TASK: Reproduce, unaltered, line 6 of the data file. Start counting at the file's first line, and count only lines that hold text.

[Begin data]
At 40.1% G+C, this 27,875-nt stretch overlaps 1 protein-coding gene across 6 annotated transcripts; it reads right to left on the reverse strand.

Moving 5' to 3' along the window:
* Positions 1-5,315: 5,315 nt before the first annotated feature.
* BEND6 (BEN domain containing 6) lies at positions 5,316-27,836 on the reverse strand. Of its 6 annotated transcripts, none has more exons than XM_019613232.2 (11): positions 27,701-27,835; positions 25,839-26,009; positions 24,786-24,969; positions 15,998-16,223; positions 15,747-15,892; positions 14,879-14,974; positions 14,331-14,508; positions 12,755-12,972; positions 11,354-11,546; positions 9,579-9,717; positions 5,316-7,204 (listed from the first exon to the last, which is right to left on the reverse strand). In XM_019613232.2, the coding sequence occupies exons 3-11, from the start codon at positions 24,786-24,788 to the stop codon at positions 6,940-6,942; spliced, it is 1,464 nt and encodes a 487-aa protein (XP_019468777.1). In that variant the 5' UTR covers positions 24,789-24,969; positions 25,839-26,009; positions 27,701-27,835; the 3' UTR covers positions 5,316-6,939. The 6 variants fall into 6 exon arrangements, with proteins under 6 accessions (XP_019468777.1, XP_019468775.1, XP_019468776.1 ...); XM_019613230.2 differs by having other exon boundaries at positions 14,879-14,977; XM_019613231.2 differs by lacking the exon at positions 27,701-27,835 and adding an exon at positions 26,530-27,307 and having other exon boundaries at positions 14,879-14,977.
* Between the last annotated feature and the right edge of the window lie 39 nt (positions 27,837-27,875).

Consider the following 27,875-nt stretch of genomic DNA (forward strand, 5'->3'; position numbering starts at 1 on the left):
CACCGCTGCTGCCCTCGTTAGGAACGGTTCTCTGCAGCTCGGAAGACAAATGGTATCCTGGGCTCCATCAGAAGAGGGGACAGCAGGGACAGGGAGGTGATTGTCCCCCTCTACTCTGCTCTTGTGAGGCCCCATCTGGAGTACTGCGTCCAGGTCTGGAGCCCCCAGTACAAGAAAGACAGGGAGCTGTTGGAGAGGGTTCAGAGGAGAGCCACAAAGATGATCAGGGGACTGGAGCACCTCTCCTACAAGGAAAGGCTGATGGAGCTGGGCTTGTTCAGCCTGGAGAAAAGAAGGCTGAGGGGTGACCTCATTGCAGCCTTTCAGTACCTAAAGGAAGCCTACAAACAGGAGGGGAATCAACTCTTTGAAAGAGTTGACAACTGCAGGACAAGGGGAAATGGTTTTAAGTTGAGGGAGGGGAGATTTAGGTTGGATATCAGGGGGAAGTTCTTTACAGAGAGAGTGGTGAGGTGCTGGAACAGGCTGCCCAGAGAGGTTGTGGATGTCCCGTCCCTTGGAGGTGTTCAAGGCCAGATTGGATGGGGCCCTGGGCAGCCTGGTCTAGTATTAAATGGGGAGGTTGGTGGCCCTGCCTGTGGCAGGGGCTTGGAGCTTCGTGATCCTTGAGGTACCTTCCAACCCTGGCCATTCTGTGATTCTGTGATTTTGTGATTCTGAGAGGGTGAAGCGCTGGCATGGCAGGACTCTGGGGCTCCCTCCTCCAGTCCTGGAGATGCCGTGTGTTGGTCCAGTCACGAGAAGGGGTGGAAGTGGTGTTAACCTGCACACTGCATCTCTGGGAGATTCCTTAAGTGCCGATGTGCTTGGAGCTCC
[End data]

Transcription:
Consider the following 27,875-nt stretch of genomic DNA (forward strand, 5'->3'; position numbering starts at 1 on the left):